To some kratom is a harmless, khaki green legal high and a lifeline for those weaning themselves off opiates. But to others, including members of the US government, the 36 deaths that is has been linked to are proof that it that must be cracked down on.

In the latest chapter in the saga that may end in the outlawing of kratom, Scott Gottlieb, the commissioner of the Food and Drug Administration, issued a public health advisory on Wednesday against it. He stated that it had been linked to 36 fatalities, and warned of the "deadly risks" adding that it had been associated with seizures, liver damage and withdrawal symptoms.

Known as mitragyna speciosa, kratom is a plant that grows naturally in Thailand, Malaysia, Indonesia and Papua New Guinea, and is currently legally on sale in shops and online in the US. It is often marketed as a "natural" treatment for pain, anxiety and depression - conditions that Gottlieb stressed "require proper diagnosis and oversight from a licensed healthcare provider".

After it is extracted from the plant, kratom is typically brewed in tea, chewed, smoke or taken as a powder in capsules. In small doses it creates a coffee-like high, but delivers feelings of euphoria and relaxation in larger doses by tapping into the same parts of the brain as opioids.

"Patients addicted to opioids are using kratom without dependable instructions for use and more importantly, without consultation with a licensed healthcare provider about the product's dangers, potential side effects or interactions with other drugs," he wrote.

In the summer of 2016, the Centre for Disease Control noted that kratom use appears to be increasing, and highlighted that it is on its Drugs of Concern list of substances not regulated against but that may pose a risk to users. Between 2010 and 2015, calls to US poison centres about kratom rose from 26 to 263, but it's not clear if that is because it is being used more widely. The majority of those cases experienced minor symptoms. One death was reported in a person who had mixed kratom with antidepressants, an an anticonvulsant.

Capsules of the herbal supplement Kratom, a psychoactive drug derived from the leaves of the kratom plant. Joe Raedle/Getty Images

But groups like the American Kratom Association claim that it is as harmless as the common kitchen spice nutmeg, and is a useful tool for tackling the US opioid crisis. In March 2017, the American Kratom Association (AKA) lead a petition urging the Drug Enforcement Administration (DEA) and the Food Drug Administration (FDA) not to make kratom illegal. And in 2016, dozens of members of Congress halted a ban on kratom.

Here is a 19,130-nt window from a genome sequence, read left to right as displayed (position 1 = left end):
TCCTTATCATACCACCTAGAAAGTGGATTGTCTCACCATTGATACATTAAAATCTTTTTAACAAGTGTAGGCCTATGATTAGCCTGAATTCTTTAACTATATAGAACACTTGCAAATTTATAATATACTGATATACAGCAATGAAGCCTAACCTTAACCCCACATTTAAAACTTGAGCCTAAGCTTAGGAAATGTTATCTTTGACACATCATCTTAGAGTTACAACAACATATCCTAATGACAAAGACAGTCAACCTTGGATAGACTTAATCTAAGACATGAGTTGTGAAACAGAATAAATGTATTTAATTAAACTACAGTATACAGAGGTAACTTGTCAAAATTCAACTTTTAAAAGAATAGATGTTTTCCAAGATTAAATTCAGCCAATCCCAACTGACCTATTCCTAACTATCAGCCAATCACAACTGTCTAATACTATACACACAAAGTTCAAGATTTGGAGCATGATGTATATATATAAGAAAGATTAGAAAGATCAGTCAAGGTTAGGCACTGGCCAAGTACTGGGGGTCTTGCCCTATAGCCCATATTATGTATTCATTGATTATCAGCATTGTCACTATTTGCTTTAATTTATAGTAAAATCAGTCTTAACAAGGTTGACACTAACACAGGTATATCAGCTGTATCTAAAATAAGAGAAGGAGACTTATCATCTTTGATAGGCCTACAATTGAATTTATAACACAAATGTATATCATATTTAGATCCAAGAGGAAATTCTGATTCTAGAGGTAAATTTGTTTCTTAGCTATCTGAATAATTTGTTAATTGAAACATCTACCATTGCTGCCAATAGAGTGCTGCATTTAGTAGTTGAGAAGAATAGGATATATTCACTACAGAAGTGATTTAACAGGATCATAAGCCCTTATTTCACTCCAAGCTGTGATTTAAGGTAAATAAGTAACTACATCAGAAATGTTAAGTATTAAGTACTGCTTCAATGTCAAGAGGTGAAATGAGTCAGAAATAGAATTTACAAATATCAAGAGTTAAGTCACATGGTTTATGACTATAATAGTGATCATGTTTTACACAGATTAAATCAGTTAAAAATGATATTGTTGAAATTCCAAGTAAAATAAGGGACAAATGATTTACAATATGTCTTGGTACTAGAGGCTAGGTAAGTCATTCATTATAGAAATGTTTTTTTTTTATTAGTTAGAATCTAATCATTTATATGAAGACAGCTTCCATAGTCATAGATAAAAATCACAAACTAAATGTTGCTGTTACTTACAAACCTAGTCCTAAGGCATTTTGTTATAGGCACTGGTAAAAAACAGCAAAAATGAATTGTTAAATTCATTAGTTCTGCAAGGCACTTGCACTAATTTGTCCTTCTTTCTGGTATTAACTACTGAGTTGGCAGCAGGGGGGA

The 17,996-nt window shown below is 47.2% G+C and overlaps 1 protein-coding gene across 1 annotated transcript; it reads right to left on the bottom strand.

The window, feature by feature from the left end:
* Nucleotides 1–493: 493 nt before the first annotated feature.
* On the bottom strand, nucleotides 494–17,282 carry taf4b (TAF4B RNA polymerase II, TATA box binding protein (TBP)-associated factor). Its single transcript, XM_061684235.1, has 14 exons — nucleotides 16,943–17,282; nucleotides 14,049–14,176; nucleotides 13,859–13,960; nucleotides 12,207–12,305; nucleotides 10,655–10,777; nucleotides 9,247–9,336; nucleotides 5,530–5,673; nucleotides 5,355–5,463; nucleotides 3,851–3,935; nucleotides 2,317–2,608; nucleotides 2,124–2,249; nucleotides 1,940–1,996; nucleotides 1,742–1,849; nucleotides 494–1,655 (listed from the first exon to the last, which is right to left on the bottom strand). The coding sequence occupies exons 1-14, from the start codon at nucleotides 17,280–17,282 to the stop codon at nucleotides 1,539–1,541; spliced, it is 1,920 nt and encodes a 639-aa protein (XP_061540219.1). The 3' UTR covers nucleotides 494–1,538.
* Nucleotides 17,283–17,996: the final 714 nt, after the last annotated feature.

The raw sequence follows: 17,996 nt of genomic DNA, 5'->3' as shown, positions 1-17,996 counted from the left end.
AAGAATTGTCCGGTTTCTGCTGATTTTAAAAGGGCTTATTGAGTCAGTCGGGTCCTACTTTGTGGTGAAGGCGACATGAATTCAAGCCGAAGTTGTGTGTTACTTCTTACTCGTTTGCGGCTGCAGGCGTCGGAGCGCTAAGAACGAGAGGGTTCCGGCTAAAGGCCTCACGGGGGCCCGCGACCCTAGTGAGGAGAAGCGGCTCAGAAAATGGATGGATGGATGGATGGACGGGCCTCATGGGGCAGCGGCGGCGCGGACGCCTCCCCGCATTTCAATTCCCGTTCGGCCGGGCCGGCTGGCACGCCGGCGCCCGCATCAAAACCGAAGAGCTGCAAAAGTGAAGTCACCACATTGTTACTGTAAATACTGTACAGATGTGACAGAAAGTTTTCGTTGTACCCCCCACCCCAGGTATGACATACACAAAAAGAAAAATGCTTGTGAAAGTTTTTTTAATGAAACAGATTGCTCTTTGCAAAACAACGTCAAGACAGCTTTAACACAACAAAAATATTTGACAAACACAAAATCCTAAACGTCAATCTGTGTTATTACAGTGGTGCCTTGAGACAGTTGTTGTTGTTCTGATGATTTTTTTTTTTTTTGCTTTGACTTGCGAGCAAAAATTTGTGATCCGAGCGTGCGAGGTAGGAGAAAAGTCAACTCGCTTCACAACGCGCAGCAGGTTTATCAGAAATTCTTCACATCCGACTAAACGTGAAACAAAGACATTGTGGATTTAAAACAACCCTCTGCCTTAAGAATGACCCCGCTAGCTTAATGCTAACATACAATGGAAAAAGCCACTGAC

"Unlike some legal substances - nicotine and alcohol - kratom has never been the principal cause of a death," Rosalind Stone, the co-director of the DrugsAnd.Me science-based harm reduction website tells IBTimes UK. "Indeed, it is used as a natural alternative to pharmaceuticals to manage a wide range of physical and mental health conditions. Due to its anxiolytic (anti-anxiety) and analgesic (pain relieving) properties, it can mitigate all manner of conditions."

"Due to its painkilling and anti-anxiety properties, it can mimic the effects of opiate painkillers in such a way that it satisfies the needs of many people who are addicted to opiates, and thus functions as a viable alternative medication which allows them to overcome their opiate addiction," Stone says.

On a Reddit forum dedicated to kratom, its users have mixed views. While some hail it for saving them from addiction to drugs, as well as alcohol, others see it as a short-term solution which creates its own problems. "It's been a great ride, but it's time for me to exchange the kratom crutch for one that is less habit forming," wrote one user.

Walter Prozialeck, chairman of the pharmacology department at Midwestern University Chicago College of Osteopathic Medicine, told USA Today that users and advocates were "dismayed" by DEA plans to class it as a Schedule 1 substances, alongside LSD and heroin "despite anecdotal and scientific evidence indicating kratom could be an effective opioid alternative".

Prozialeck, who co-authored a study on kratom in the Journal of the American Osteopathic Association added: "Overwhelming evidence indicates kratom is far less dangerous than classic opioids."

Others fear that a ban on kratom will make it harder to conduct scientific research into a drug that could help curb the opioid crisis, which was recently declared public health emergency.